As I posted a few days ago, the same thing appears to be happening in Florida.  Given the uncertainty over the early in-person voting period, the Obama campaign redirected resources to encourage Democratic-leaning voters to request and cast absentee ballots.  Result?  An “advantage” for the Democrats in absentee ballots!

This is why I’ve been resisting making broad conclusions about what these early early voting numbers mean.  Not every commentator has been so circumspect.  This might make for a nice story that will be forgotten a week later (see: Iowa) but it doesn’t make for informed political commentary.

Swing States or Swing Nation?

Image courtesy of the NY Times

There is a really cool graphic in today’s 538 blog at the NY TImes that is making its way around the internet.  The graphic is creative and awfully pretty, but the focus on individual states as independent entities, “swinging” in response to individual presidential candidacies, is almost certainly wrong.

As Jim Stimson showed a decade ago in Tides of Consent, and Ben Page and Bob Shapiro (find me in the acknowledgements!) showed two decades ago in The Rational Public, the nation as a whole has swung in fairly consistent patterns between liberal and conservative policy positions.

Image courtesy of the Policy Mood project at UNC

What’s revealing to me in the Times figure is which states maintain a position consistently in the middle of the distribution, the consistent swing states, but also those states that move most in response to individual candidacies.

The ability to mouse over and view a state’s trajectory is very instructive.  I can imagine every state politics instructor today is showing this to his students.

But let’s not overstate the independent movement of individual states, as the authors do at the start:

The latest FiveThirtyEight forecast shows many states shifting to the right. Florida, North Carolina and Indiana are more likely than not to shift back to Republicans.

The nation as a whole is shifting slightly back to Romney.  We only pay attention to Florida, North Carolina, and Indiana because they are on the cusp.

I don’t want to suggest that there are not unique, idiosyncratic policy issues and ideological responses tied to a states history or political culture, but what I see primarily in the graphic is a reflection of policy mood, not states swinging back and forth on individual trajectories.

Somehow I missed the publication of this article by Melanie Springer, “State Electoral Institutions and Voter Turnout In Presidential Elections, 1920–2000” in State Politics and Policy Quarterly (gated).

The abstract:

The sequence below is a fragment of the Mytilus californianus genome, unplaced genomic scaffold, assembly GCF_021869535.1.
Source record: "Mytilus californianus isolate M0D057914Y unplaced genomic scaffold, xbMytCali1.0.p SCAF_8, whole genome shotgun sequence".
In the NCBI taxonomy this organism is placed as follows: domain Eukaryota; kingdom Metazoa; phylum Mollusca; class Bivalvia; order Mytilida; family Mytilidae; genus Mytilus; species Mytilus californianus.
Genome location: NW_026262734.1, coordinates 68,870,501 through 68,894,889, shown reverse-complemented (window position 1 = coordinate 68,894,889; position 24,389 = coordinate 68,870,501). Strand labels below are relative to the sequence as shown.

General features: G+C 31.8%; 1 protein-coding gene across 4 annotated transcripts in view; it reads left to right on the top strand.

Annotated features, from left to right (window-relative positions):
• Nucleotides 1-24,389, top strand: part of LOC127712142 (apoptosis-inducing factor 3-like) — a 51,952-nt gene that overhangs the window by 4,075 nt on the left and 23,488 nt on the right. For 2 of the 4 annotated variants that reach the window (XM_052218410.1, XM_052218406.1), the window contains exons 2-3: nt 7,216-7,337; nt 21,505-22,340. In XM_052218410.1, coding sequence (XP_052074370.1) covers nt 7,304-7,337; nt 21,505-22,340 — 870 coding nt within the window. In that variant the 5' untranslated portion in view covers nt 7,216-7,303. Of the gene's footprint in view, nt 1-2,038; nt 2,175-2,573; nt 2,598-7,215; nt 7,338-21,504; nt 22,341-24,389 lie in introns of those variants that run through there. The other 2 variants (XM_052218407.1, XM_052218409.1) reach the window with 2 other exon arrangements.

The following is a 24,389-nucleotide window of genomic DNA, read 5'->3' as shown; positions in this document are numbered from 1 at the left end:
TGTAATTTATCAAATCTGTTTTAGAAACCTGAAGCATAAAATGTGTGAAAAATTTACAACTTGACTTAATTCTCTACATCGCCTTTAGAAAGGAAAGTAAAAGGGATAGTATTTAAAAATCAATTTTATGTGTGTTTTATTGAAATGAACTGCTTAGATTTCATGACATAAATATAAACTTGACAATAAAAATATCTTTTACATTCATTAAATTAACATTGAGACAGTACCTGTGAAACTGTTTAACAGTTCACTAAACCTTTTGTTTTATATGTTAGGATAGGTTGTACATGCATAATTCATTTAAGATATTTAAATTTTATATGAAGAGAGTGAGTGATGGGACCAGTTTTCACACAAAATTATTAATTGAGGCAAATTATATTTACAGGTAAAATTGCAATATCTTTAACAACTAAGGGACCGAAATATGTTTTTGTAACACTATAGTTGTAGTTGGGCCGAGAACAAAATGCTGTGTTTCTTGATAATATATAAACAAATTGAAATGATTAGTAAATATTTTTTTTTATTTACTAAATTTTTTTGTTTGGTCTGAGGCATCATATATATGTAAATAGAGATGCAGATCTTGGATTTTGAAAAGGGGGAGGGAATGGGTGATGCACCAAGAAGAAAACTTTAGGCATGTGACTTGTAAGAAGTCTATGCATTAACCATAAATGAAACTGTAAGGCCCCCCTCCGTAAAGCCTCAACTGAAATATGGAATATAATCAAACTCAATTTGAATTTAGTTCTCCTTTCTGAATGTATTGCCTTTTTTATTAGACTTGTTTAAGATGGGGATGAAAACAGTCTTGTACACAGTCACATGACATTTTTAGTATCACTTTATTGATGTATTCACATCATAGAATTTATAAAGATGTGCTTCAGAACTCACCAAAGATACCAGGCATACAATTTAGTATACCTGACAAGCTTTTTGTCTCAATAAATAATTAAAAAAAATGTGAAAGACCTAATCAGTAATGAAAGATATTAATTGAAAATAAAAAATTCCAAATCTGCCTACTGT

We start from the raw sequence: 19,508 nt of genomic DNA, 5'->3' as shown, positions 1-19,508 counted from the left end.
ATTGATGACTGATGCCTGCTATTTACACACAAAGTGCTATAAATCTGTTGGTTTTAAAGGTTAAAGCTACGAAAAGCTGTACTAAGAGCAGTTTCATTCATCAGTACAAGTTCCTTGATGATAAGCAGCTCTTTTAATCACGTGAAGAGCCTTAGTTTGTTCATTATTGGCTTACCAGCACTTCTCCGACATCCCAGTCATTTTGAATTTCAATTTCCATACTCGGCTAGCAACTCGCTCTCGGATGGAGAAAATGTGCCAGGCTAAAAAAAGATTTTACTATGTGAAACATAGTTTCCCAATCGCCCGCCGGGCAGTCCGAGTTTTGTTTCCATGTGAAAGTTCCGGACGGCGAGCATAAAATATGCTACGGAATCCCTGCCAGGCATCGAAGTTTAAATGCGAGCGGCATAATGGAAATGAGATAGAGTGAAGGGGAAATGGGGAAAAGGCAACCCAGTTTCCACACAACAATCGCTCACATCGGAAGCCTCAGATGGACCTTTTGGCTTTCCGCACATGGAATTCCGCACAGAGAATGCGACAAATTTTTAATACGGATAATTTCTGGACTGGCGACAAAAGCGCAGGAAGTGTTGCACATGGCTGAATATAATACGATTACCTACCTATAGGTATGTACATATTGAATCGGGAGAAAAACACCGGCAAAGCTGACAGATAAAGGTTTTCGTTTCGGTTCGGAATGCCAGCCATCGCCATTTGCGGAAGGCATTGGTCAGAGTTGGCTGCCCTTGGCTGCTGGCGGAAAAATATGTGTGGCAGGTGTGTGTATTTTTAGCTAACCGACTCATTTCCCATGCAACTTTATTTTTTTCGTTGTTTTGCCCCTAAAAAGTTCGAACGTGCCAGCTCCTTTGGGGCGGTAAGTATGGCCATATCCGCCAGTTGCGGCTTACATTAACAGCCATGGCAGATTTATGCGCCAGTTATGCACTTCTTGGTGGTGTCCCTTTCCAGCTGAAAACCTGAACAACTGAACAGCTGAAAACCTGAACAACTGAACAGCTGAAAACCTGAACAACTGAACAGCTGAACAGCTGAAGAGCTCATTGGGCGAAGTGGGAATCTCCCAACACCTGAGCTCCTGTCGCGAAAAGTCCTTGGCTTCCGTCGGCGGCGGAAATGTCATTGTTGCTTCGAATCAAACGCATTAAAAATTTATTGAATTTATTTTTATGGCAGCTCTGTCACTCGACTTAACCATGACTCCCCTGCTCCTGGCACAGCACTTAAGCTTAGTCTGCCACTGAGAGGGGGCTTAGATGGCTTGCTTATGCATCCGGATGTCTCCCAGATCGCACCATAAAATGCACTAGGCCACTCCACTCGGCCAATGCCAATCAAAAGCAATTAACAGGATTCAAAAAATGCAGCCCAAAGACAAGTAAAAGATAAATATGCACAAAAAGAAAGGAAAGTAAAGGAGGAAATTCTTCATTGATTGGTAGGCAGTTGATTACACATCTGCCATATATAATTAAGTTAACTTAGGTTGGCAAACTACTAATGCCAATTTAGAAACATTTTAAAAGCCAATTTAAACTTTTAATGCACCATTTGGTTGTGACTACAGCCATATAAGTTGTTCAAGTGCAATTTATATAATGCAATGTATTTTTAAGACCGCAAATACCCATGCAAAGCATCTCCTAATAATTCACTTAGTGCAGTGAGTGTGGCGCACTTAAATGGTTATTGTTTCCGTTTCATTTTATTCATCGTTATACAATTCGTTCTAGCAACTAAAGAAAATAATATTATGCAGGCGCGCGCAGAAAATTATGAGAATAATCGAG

Expansive and restrictive state electoral institutions have been instrumental in structuring the vote throughout American history. Studies focused on a small number of reforms, years, or states lack the scope necessary to comprehensively evaluate the effects of institutional change over time. This work, however, places recent reforms in historical context and offers a long-term perspective. Using an original data set, it identifies the institutions that have generated the most substantial effects on state turnout rates during presidential elections from 1920 to 2000. Findings demonstrate that restrictive laws (those aiming to limit the vote or make voting more costly) produced large and consistently negative effects in the Southern and non-Southern states alike, but the effects associated with expansive reforms (those making participation more convenient or less costly) vary. Although a few expansive laws have increased turnout in the non-Southern states, they have had no effect in the Southern states where turnout rates are lowest.

My Voter File Moment at Vanderbilt

My day in Nashville has been wonderful–thanks again to John Geer and the Center for the Study of Democratic Institutions for hosting me.

My lecture had one lowlight and one highlight.  I wonder if the highlight is shared by my good friends in the elections community such as Doug Chapin, Charles Stewart, Dan Smith, and others.

The lowlight is easy: I never realized that this was a course on elections, not introductory American politics!  When I answered in response to a question that the demographic profile of the early voter mirrored many of the biases in American politics that they have “read about in the interest groups chapter”–even using the  “what accent the heavenly chorus” quote from Schattschneider–I wonder if the students knew what class they were in.

To Geer’s credit, he told me afterward that the students will probably be panicked, and maybe that’s a good thing! Continue reading